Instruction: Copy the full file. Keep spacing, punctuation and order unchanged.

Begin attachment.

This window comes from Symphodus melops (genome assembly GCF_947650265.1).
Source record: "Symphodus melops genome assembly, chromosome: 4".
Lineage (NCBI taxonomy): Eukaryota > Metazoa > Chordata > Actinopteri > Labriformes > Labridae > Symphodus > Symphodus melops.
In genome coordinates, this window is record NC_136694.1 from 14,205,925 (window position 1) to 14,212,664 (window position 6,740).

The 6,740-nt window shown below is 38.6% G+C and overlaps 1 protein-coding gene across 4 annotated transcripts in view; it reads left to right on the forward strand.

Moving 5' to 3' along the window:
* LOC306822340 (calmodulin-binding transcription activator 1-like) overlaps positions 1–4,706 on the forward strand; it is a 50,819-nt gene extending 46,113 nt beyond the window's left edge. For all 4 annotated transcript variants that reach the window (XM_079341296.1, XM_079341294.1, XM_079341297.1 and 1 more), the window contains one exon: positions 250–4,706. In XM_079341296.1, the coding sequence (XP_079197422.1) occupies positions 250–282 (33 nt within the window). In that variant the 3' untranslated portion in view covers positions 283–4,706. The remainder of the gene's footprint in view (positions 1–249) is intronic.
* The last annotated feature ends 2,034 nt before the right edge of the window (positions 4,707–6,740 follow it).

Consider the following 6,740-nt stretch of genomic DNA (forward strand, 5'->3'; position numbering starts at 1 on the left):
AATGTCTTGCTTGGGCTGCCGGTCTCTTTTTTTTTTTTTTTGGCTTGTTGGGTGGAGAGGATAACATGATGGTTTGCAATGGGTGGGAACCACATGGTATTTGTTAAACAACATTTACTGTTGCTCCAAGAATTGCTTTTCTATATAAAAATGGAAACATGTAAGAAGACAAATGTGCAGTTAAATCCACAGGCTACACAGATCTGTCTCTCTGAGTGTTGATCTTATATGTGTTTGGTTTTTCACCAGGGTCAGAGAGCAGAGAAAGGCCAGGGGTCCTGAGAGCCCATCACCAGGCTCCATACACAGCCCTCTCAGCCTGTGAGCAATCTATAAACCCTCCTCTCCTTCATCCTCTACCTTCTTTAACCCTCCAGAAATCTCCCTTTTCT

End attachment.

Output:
This window comes from Symphodus melops (genome assembly GCF_947650265.1).
Source record: "Symphodus melops genome assembly, chromosome: 4".
Lineage (NCBI taxonomy): Eukaryota > Metazoa > Chordata > Actinopteri > Labriformes > Labridae > Symphodus > Symphodus melops.
In genome coordinates, this window is record NC_136694.1 from 14,205,925 (window position 1) to 14,212,664 (window position 6,740).

The 6,740-nt window shown below is 38.6% G+C and overlaps 1 protein-coding gene across 4 annotated transcripts in view; it reads left to right on the forward strand.

Moving 5' to 3' along the window:
* LOC306822340 (calmodulin-binding transcription activator 1-like) overlaps positions 1–4,706 on the forward strand; it is a 50,819-nt gene extending 46,113 nt beyond the window's left edge. For all 4 annotated transcript variants that reach the window (XM_079341296.1, XM_079341294.1, XM_079341297.1 and 1 more), the window contains one exon: positions 250–4,706. In XM_079341296.1, the coding sequence (XP_079197422.1) occupies positions 250–282 (33 nt within the window). In that variant the 3' untranslated portion in view covers positions 283–4,706. The remainder of the gene's footprint in view (positions 1–249) is intronic.
* The last annotated feature ends 2,034 nt before the right edge of the window (positions 4,707–6,740 follow it).

Consider the following 6,740-nt stretch of genomic DNA (forward strand, 5'->3'; position numbering starts at 1 on the left):
AATGTCTTGCTTGGGCTGCCGGTCTCTTTTTTTTTTTTTTTGGCTTGTTGGGTGGAGAGGATAACATGATGGTTTGCAATGGGTGGGAACCACATGGTATTTGTTAAACAACATTTACTGTTGCTCCAAGAATTGCTTTTCTATATAAAAATGGAAACATGTAAGAAGACAAATGTGCAGTTAAATCCACAGGCTACACAGATCTGTCTCTCTGAGTGTTGATCTTATATGTGTTTGGTTTTTCACCAGGGTCAGAGAGCAGAGAAAGGCCAGGGGTCCTGAGAGCCCATCACCAGGCTCCATACACAGCCCTCTCAGCCTGTGAGCAATCTATAAACCCTCCTCTCCTTCATCCTCTACCTTCTTTAACCCTCCAGAAATCTCCCTTTTCT